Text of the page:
Honorific Seargeant of the First World War

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Status: Finished  |  Genre: Historical Fiction  |  House: Booksie Classic

You see me walking past in the grimy London street; guiltily you invite me into a pub for a drink. I eye you, adjust my face, and reply.

You sent me off to war,
A boy dressed up to play a toy soldier
On a glitt'ring front,
The Front Lines, you said they were.
I went.
There was no glitter.

I went to war on foreign shores
For foreign men I did not call my countrymen before
But do now, sir.
I do because they fought, and were blown up, and were tortured and spent,
As my fellow Brits were.

We understand war, sir.

Later
I was laid up in l'hôpital
For six months or more,
And in that time I came to know the
Horror
Of the Front Line,
The noseless, earless, eyeless, faceless, limbless, lifeless
Horror
That grows there.
As I rotted in my sick-toy bed,
That Horror brought me men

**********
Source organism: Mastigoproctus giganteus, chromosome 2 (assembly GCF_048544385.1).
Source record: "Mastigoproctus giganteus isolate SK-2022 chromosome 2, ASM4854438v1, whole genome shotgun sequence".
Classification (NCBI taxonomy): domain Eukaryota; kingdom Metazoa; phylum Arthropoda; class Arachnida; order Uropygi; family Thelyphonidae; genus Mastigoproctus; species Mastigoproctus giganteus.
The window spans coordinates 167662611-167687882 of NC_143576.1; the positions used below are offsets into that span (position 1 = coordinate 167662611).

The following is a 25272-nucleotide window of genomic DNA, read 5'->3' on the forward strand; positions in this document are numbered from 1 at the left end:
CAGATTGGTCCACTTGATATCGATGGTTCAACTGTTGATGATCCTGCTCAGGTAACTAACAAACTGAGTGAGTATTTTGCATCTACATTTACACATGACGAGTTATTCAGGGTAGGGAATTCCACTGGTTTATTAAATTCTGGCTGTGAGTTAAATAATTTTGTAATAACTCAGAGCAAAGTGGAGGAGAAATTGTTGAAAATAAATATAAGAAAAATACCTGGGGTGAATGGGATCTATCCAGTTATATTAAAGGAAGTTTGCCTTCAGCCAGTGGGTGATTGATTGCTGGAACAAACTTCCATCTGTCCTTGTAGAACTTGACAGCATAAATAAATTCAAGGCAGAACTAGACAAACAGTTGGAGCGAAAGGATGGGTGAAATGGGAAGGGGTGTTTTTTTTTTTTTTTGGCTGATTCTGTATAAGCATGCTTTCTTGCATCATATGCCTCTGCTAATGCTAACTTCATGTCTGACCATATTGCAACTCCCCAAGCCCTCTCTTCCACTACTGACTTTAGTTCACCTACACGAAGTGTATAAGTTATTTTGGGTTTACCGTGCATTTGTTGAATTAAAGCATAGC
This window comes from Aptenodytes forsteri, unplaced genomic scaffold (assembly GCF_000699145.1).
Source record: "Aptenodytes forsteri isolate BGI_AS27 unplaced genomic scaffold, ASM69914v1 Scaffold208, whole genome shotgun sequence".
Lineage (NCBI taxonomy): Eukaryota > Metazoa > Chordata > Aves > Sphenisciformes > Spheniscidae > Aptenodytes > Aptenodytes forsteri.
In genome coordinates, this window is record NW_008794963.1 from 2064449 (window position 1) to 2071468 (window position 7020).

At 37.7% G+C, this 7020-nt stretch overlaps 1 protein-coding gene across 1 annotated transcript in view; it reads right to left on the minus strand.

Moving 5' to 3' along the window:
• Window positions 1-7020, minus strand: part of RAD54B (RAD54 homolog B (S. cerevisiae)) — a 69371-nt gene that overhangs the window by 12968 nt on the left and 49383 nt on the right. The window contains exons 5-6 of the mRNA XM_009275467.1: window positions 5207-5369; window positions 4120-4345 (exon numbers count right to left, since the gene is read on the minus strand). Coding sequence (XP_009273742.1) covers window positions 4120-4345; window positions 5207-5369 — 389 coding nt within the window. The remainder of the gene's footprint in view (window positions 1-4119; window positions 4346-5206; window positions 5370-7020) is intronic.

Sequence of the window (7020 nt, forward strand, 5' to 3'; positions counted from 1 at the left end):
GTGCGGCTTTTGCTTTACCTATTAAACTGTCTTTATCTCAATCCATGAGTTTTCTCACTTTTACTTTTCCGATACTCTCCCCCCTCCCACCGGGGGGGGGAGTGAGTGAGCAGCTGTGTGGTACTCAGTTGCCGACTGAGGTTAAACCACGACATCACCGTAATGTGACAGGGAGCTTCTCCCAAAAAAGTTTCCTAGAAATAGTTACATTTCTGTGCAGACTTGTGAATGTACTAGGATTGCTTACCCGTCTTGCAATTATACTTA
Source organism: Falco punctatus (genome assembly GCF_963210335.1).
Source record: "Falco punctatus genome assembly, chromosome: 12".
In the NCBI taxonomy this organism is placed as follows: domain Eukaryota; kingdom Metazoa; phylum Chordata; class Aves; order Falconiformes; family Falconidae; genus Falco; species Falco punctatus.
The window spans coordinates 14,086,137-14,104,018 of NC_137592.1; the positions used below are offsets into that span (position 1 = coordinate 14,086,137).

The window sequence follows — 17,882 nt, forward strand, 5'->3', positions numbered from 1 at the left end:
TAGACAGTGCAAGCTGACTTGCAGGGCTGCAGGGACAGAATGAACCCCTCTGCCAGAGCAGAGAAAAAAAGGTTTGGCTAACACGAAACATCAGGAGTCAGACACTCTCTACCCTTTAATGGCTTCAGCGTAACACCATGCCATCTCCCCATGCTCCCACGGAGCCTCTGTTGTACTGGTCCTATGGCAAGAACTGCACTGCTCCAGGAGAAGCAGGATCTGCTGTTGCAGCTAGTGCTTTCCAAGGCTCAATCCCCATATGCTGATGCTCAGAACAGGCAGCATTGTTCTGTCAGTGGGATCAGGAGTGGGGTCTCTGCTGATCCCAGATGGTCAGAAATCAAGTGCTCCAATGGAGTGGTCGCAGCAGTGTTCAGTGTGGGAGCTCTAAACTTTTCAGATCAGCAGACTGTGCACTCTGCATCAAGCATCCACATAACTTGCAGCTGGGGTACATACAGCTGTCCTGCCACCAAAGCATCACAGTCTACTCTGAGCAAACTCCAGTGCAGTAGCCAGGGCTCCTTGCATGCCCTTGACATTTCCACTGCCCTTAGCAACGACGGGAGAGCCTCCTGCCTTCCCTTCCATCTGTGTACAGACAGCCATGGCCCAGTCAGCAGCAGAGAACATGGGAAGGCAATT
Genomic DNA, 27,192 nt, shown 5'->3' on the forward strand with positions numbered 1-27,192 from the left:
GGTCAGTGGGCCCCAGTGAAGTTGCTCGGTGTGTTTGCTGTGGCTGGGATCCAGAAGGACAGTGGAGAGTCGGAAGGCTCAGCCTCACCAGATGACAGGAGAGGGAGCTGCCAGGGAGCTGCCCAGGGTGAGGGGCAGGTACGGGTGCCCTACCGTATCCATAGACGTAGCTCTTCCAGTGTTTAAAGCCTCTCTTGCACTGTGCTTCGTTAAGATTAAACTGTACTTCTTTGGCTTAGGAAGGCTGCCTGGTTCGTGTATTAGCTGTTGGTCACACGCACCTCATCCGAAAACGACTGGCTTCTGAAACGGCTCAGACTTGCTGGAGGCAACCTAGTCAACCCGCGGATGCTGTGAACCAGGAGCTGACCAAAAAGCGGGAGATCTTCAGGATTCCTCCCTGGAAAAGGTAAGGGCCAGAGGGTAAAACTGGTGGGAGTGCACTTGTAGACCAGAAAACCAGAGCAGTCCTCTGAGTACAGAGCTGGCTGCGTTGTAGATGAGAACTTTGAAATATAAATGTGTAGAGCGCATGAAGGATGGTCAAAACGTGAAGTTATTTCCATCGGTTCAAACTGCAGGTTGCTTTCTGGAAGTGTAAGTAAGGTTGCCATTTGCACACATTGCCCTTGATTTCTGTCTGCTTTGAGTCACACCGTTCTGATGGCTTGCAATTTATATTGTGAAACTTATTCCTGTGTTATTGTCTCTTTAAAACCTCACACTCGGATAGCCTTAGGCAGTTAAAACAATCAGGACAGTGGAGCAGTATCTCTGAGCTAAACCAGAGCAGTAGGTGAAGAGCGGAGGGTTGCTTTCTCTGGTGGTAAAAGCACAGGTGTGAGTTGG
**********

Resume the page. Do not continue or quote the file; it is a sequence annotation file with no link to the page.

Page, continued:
That had
Ceased to look like
Men.

Most of them looked corpsish, sir.

Many I thought were dead.

The ones that still had ?ngers
Would play cards when they could;
Those that still had tongues and throats
Would warble and crack jokes;
The rest of us would lie and ache
And thank God for our hospital mates.

We made dim gray out of black hell, sir,
And that's no easy feat,
Especially when your country
Sends you off to foreign straits
And smashes you to bits on foreign reefs.

And I should mention that
It wasn't until later, when
Mother England called us home,
That I learned I had become a corpse with the other toy soldiers.

God, the others--
--we--
--were all so young!

So excuse me, good sir, if I
Don't take your drink in hospitality,
For I can see the pity
And the horror
Shimmering in your eyes,
And all I can say is why
Do you gape
At my ruined face
When you and your fellow old gents
Made it that way?


Submitted: January 29, 2013

© Copyright 2022 Iskah E Shirah. All rights reserved.

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Comments

E. J. Rylee

Oh, glorious master of the free verse! I think that this is my favourite poem of yours, by far.

Not only does it have vivid imagery, but the twisted humour and the personality of the soldier is very clearly evident and intriguing. It is very distinguishable as a voice of its own, not one of many.

Love this, is it what you're sharing tomorrow?

Thu, March 14th, 2013 4:04am

Author
Reply

Yay! :D Unfortunately it is not, I entered a script. But perhaps I'll enter it next year :) Or maybe...oh, I'll email the idea to you.

Wed, March 13th, 2013 9:06pm

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